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Astron. Astrophys. 359, 181-190 (2000)

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A study of Li-rich stars discovered by ROSAT in Taurus-Auriga *

R. Wichmann 1, G. Torres 2, C.H.F. Melo 3, S. Frink 4,9, S. Allain 5, J. Bouvier 5, J. Krautter 6, E. Covino 7 and R. Neuhäuser 8

1 Hamburger Sternwarte, University of Hamburg, Gojenbergsweg 112, 21029 Hamburg, Germany (rwichmann@hs.uni-hamburg.de)
2 Center for Astrophysics, 60 Garden Street, Cambridge, MA 02138, USA
3 Observatoire de Geneve, 51, Ch. des Maillettes, 1290 Sauverny, Suisse
4 Astronomisches Rechen-Institut Heidelberg, Mönchhofstrasse 12-14, 69120 Heidelberg, Germany
5 Laboratoire d'Astrophysique, Observatoire de Grenoble, B.P. 53X, 38041 Grenoble Cedex, France
6 Landessternwarte Königstuhl, 69117 Heidelberg, Germany
7 Osservatorio Astronomico di Capodimonte, Via Moiariello 16, 80131 Napoli, Italy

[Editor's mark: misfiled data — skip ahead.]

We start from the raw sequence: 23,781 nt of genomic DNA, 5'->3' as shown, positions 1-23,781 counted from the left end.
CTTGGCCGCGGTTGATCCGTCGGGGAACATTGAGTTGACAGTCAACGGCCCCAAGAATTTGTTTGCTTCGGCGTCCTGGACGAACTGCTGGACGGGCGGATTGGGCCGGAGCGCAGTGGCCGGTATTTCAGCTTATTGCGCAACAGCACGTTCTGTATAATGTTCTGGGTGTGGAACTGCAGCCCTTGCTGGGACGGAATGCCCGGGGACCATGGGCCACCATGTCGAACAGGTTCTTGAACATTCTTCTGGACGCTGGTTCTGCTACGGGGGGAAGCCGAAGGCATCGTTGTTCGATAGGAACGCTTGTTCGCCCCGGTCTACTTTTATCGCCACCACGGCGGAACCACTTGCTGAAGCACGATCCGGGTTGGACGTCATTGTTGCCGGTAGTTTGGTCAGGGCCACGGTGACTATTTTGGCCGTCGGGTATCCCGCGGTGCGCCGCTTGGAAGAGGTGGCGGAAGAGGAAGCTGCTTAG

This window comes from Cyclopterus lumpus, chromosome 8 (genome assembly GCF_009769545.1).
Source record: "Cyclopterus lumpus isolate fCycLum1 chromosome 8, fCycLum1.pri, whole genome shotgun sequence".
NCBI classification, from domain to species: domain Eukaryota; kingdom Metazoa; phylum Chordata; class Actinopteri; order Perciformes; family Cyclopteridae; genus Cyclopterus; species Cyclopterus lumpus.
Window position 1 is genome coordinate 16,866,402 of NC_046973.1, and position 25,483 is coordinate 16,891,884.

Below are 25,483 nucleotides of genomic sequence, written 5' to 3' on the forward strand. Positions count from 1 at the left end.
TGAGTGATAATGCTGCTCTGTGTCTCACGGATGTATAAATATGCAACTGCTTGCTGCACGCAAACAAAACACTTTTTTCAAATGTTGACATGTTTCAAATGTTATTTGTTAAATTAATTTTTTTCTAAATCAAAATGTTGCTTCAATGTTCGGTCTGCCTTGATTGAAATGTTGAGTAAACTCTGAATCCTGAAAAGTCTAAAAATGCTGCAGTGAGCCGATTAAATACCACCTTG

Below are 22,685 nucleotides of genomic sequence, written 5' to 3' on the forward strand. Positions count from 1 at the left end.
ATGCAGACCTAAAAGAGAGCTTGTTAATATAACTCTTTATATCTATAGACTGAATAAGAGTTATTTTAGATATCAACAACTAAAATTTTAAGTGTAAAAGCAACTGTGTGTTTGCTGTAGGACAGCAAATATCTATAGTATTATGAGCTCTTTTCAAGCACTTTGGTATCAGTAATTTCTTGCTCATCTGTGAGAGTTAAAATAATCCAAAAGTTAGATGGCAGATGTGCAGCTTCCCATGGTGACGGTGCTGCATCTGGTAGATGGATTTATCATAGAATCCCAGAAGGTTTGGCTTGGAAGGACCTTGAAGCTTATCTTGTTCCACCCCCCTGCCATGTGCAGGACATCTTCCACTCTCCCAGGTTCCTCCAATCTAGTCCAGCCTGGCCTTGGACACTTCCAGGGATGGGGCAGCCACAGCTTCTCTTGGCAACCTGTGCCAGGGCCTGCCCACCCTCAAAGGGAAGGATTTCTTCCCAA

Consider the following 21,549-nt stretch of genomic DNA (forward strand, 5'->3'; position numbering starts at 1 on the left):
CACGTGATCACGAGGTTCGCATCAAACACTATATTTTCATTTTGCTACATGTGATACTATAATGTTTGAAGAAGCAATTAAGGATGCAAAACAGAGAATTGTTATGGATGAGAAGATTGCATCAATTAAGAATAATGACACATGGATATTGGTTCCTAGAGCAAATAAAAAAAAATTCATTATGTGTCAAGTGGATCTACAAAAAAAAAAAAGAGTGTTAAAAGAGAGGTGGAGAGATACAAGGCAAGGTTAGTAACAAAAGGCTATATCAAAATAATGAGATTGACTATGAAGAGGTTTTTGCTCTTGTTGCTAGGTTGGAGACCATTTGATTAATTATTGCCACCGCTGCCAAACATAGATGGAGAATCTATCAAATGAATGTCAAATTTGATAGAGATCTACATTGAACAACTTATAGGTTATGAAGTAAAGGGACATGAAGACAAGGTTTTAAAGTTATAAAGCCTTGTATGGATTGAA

8 Max-Planck-Institut für Extraterrestrische Physik, Giessenbachstrasse 1, 85740 Garching, Germany
9 UC San Diego, Center for Astrophysics and Space Sciences, 9500 Gilman Drive, La Jolla, CA 92093-0424, USA

Received 21 December 1999 / Accepted 2 May 2000


In recent years, large numbers of lithium-rich stars were discovered near several nearby star forming regions (SFRs). We present a detailed study of those stars discovered in and near the central region of the Taurus-Auriga T Tauri association, based on high-resolution echelle spectroscopy and proper motion data. We find that about 60 per cent of our sample can be regarded as pre-main sequence (PMS) stars, while the remaining stars likely are foreground zero-age main sequence (ZAMS) stars. We conclude that the PMS stars are likely associated with the Taurus-Auriga SFR, while the ZAMS stars may represent a population of somewhat older Gould Belt stars. The fraction of ZAMS stars in the Taurus-Auriga sample studied in this work is larger than in a similar sample in the Lupus SFR, and we argue that this may be explained by the spatial structure of the Gould Belt and the Sun's location within it.

Key words: stars: kinematics – stars: pre-main sequence – stars: rotation – X-rays: stars – Galaxy: open clusters and associations: individual: Golud Belt

* Based on observations obtained at Observatoire de Haute Provence. Some of the observations reported here were obtained with the Multiple Mirror Telescope, a joint facility of the Smithsonian Institution and the University of Arizona.

Send offprint requests to: R. Wichmann

© European Southern Observatory (ESO) 2000

Online publication: June 30, 2000